Irish Times opinion poll on EU fiscal treaty suggests yes vote

Posters in Ireland for and against the treaty
Image caption Posters in Ireland for and against the treaty

One of the final opinion polls ahead of Ireland's referendum next week on whether to ratify the EU fiscal treaty suggests it is likely to be a 'yes' vote.

When the undecided voters are excluded, the result of the poll for the Irish Times was: 57% Yes and 43% No.

The poll indicated almost a third of voters have yet to make up their minds, or have decided not to vote.

The referendum will be held on Thursday of next week.

The three largest parties in the Irish Parliament support the treaty, and the Irish government has warned people that the country's economic recovery would be jeopardised if the treaty is rejected.

The campaign against it is being led by Sinn Fein and its leader Gerry Adams. Recent polls suggest the party's support in Ireland doubled since last year's general election and is now at more than 20%.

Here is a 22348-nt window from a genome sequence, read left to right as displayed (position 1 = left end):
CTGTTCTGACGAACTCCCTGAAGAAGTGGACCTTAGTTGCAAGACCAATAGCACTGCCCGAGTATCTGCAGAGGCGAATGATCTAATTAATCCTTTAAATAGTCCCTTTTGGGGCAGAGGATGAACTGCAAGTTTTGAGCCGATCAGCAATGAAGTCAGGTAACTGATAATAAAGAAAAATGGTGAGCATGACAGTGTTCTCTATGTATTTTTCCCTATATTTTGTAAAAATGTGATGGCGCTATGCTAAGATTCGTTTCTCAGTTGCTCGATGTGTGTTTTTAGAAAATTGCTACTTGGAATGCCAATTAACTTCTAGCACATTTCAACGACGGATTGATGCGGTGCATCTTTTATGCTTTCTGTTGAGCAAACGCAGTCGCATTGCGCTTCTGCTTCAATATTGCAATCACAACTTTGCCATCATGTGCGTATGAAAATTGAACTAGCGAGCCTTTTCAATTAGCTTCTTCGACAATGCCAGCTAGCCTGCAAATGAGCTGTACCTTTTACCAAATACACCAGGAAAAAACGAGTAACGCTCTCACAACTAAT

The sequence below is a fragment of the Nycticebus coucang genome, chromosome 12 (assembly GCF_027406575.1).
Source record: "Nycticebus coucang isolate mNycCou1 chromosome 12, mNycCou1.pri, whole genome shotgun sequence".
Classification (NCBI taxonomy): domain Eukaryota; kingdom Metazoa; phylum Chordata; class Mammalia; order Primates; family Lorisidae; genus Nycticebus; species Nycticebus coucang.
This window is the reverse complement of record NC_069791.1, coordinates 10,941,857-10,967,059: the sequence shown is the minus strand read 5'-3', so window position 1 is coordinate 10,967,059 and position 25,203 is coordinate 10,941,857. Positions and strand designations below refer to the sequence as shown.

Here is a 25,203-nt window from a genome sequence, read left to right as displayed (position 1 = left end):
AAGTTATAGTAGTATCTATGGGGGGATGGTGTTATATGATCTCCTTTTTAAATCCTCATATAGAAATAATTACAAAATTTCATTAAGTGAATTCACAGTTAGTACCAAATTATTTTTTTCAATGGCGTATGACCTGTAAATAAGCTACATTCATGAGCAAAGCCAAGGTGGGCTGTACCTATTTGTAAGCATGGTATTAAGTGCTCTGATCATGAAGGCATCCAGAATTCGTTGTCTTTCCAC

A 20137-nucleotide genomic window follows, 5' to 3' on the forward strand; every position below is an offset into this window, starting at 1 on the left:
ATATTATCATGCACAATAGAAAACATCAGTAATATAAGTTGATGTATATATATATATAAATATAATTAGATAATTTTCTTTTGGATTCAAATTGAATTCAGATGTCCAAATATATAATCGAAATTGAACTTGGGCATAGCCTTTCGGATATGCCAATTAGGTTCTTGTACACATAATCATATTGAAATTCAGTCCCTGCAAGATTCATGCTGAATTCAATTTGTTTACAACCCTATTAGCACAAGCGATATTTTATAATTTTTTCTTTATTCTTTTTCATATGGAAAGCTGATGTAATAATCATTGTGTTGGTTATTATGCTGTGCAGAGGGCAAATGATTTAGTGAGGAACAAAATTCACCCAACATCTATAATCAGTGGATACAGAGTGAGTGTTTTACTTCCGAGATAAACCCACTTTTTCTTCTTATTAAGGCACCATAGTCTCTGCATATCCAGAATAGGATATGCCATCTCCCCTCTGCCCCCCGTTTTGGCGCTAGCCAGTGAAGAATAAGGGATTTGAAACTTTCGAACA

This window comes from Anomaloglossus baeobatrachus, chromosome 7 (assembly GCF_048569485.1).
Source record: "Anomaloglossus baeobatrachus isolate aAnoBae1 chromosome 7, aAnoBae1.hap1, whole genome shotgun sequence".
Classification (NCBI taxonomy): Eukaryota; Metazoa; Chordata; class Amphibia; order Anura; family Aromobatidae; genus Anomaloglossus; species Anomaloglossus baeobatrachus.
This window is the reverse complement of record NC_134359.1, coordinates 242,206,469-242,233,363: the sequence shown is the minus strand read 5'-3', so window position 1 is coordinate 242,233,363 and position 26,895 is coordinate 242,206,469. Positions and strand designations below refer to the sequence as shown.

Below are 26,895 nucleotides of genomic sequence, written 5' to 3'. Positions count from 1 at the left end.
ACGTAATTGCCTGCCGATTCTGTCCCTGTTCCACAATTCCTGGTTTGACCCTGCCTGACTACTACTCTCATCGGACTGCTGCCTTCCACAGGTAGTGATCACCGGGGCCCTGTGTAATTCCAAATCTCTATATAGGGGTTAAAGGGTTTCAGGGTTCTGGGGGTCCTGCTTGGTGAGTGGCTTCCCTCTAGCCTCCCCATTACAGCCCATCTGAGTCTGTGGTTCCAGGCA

European leaders say the treaty will lead to financial stability in Ireland - and across the Eurozone.

But Sinn Fein and a number of other left-wing parties say it will simply mean more austerity in Ireland, and other parts of Europe.

Ireland was forced to seek an international bail-out in 2010 following the spectacular collapse of its Celtic Tiger economy.

A series of spending cuts and tax rises have been imposed on the country as the government tries to restore stability to the public finances.

The new EU fiscal treaty will force countries in the Eurozone to abide by strict new budget rules, or face sanctions.

The treaty was drawn up in response to the debt crisis.

The aim is to strengthen fiscal discipline and toughen the enforcement of EU budget guidelines.

The new measures come into effect once 12 EU states have ratified the treaty.

When it comes to rejecting European treaties, Ireland has a long track record.

Both the Nice Treaty (2001) and Lisbon Treaty (2008) referendums were lost, forcing the governments of the day into the embarrassing position of having to re-run the votes to get them passed.

However, that is unlikely to happen again.

Unlike Lisbon and Nice, an Irish 'no' does not scupper the entire treaty.

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